Lemongrass (Cymbopogon Citratus) is one of the most distinctive flavors of Thai cuisine. Long held in high regard by the perfume industry, this herb is nonetheless a relative newcomer when it comes to European-based witchcraft.
Despite this, modern witches still use it often as an ally for opening their awareness, cleansing, and multiple other magical benefits.
Magical Properties of Lemongrass
Lemongrass has a dualistic nature. On one hand, it’s often used as an aid to meditation and for deepening psychic states. On the other, it’s just as often used for baneful magic.
This herb is sometimes used for purification, which dovetails with its pest-repelling properties.
Lemongrass’ chief magical use is for “opening,” in a general sense. For this reason, it’s used for everything from opening the mind and heart to visions, opening oneself to a new love, or opening an enemy’s life to problems and complications. It’s a very useful herb for spells involving communication.
Benefits & Uses
Lemongrass is a common culinary herb, especially in Asian cooking. Outside of its magical and flavoring uses, it has antibacterial and anti-inflammatory properties.
When applied topically, it may also serve as a helpful anti-fungal — drinking lemongrass tea can improve symptoms of thrush (a Candida infection), while using the oil on the scalp can improve dandruff caused by Malassesia globosa.
As with other plants that share some of lemongrass’ aromatic compounds, like lemon, lemongrass is cooling and believed to help reduce fevers. It’s said to be so effective at this, that one of its common names is “fever grass.”
One study by the Department of Nutritional Sciences, University of Wisconsin, found that taking a lemongrass supplement improved blood lipid ratios in study participants.
Traditionally, lemongrass is used to ease colds and coughs, soothe stomachaches, improve digestion, and relieve headaches and pain. When applied topically, it may help improve local circulation, treat acne, and ease pain from neuralgia and tendonitis.
All lemongrass species repel pests, though one particularly potent species is the commercial source for citronella oil.
Possible Risks & Side Effects
As with any supplement or food, it’s possible to be allergic to lemongrass. Allergies can manifest as anything from a rash, to itching of the mouth and throat, to a dangerous anaphylactic reaction. If you are allergic to lemongrass or citronella oil, please substitute another herb.
Allergies aside, lemongrass is safe when eaten in the amounts you’d use to flavor food or tea.
Lemongrass oil is potent, and a known sensitizer. That means that high doses or prolonged use can cause users to develop an allergy. To avoid this, always dilute essential oils in a suitable carrier oil, and don’t use them every day.
Some essential oils are also known to cause skin reactions in sunlight, called phototoxicity. This appears as a rash, blistering, redness, or long-term dark marks on the skin.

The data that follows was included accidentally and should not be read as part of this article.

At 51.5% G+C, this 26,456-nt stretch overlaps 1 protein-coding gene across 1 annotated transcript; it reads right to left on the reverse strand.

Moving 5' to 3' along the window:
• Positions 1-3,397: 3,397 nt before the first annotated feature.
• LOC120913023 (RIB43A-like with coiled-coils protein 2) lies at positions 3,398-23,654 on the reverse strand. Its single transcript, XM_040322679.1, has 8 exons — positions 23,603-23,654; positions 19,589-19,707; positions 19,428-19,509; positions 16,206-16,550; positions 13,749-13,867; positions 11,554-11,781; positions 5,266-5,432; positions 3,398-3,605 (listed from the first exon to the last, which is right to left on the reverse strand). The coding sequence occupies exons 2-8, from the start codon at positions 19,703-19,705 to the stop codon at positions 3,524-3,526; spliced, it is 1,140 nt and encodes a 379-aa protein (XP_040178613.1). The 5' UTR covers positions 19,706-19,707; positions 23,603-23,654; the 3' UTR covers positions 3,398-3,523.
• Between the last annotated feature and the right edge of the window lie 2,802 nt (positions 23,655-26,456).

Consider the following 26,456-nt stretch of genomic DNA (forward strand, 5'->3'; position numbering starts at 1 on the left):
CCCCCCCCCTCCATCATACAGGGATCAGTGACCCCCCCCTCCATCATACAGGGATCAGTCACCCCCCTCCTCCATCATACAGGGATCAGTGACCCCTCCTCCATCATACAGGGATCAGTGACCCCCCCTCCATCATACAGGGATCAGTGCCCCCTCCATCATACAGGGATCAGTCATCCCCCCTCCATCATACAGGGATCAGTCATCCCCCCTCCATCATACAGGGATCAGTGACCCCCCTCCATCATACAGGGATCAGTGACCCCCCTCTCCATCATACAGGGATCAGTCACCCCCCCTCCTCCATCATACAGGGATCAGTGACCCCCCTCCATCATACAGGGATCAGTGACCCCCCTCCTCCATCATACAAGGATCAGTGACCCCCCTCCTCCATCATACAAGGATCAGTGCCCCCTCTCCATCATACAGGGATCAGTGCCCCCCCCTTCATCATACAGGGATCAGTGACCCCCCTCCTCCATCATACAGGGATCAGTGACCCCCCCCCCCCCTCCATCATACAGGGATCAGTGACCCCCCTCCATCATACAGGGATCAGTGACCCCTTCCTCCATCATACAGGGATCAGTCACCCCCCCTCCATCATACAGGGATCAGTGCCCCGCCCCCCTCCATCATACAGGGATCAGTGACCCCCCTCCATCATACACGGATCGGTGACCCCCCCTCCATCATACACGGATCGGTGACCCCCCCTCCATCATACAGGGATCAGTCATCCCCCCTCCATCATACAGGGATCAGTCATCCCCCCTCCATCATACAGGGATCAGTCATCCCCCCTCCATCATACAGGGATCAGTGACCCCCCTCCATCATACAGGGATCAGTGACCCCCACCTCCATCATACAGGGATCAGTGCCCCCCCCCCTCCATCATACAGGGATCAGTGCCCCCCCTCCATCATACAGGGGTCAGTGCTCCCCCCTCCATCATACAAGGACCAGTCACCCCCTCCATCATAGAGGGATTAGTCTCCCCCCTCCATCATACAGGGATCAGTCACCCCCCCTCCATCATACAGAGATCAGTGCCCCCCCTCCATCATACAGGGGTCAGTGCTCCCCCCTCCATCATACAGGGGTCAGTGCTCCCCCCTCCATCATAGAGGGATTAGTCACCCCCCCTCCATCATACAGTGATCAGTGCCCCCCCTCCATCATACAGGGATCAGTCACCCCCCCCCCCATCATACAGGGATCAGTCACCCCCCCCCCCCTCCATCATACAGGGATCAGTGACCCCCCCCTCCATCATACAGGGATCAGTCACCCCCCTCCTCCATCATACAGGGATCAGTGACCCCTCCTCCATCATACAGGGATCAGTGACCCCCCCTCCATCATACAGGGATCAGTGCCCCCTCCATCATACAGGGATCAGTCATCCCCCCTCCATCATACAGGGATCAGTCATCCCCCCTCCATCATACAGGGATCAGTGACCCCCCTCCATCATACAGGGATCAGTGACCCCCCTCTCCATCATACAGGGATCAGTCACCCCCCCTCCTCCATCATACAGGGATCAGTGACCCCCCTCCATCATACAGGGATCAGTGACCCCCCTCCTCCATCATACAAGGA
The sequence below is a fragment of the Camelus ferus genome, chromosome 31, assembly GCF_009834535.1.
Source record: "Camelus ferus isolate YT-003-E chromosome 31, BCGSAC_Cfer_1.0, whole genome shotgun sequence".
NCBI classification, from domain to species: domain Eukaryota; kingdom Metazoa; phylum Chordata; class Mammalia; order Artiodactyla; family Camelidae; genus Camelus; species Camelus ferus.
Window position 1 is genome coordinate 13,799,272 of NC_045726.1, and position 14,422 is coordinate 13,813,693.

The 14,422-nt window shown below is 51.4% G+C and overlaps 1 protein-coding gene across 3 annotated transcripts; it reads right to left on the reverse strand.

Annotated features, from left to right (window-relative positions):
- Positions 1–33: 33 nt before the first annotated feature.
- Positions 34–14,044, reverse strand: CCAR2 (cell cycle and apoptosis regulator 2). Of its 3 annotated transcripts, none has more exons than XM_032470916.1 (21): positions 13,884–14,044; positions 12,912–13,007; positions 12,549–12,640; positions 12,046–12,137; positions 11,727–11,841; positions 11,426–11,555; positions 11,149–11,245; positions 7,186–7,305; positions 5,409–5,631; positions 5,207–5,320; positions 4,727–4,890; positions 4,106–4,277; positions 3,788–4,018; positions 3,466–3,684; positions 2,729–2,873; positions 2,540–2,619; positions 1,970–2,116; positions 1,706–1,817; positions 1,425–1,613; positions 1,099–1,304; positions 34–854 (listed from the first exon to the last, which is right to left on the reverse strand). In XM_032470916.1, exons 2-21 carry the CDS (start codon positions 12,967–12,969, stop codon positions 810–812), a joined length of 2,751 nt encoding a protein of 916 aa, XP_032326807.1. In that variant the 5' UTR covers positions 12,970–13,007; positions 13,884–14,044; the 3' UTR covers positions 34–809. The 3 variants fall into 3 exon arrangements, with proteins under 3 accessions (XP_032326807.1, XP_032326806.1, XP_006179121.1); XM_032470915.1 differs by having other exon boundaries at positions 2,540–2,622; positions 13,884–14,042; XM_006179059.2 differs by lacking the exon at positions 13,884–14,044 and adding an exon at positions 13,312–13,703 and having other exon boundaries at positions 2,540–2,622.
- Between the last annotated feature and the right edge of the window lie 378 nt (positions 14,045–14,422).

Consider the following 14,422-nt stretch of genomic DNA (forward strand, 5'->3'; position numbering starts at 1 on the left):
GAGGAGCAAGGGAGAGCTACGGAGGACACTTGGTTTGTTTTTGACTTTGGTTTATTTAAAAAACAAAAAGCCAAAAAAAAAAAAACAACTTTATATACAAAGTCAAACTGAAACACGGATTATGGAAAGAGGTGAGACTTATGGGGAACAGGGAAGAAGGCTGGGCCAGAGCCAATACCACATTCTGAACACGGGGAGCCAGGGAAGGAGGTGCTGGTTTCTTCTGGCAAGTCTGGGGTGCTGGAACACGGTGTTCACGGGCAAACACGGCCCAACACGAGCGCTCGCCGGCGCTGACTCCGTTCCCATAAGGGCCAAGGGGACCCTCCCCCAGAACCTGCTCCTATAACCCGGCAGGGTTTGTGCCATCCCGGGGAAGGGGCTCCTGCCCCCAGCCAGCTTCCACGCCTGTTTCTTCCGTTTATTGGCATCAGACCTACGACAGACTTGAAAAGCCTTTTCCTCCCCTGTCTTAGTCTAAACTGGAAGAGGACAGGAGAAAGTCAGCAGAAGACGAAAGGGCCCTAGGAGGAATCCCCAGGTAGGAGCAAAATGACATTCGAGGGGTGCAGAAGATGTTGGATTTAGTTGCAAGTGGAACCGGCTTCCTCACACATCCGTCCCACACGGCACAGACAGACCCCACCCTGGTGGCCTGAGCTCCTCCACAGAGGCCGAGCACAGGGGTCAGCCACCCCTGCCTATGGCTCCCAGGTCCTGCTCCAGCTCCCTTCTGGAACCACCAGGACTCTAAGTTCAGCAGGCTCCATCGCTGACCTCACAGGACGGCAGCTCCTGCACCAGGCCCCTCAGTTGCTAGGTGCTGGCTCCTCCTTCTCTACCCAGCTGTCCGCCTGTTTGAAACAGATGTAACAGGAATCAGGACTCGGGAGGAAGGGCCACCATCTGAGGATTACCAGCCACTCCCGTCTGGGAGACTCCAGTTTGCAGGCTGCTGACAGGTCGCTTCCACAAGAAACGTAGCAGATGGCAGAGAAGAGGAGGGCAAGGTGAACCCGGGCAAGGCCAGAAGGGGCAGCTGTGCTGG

Most of the oils responsible for this are citrus oils, but some authorities include lemongrass on this list. Out of an abundance of caution, it’s best to avoid applying lemongrass oil before or during sun exposure.
Lemongrass essential oil can also cause reactions when inhaled or eaten. In one case, a small child died after consuming a product containing lemongrass oil.
History & Folklore
West Indian lemongrass is native to Southeast Asia, while East Indian lemongrass hails from Thailand, Cambodia, Vietnam, Burma, Sri Lanka, Laos, and India.
It’s most highly valued for its essential oil — from the 17th century onward, it was a staple of the perfume trade.
Because of its origins and relatively late introduction to Europe, there aren’t a lot of traditional witchcraft practices or herb lore surrounding this plant.
Nonetheless, its medicinal properties and value have led to witches happily experimenting with lemongrass in their craft.
It’s said that lemongrass is a favorite of fairies.
Getting Started With Lemongrass
Lemongrass grows very quickly and easily, as long as you’re able to give it what it wants: lots of light, warmth, and humidity.
If you live in an area that’s naturally tropical, you’re already most of the way there. If not, you may have to keep lemongrass indoors, or move it in and out as the weather and seasons permit.
The easiest way to get started with using lemongrass is as a tea. Many teas already use the herb as their source of lemon flavoring, so it’s highly likely that you already have some in your cabinet.
If not, you can purchase fresh or dried lemongrass, place them in a tea strainer, and allow them to steep in boiling water for approximately 5 minutes.
When the tea is fragrant and ready, remove the lemongrass. Close your eyes, relax, and sip the tea slowly. As you do this, feel the vibrations of the tea traveling through your body, opening your energy pathways and psychic senses.
Consume this tea before meditation, during divination, or immediately before bed.
There’s no mistaking the sweet, lemony scent and taste of lemongrass. While it may not have been a staple in the traditional folkways that gave rise to Wicca, Neodruidry, and other modern Western spiritual and magical systems, it’s no less magically valuable.
The next time you taste lemongrass, let it fill your senses with its purifying energy.
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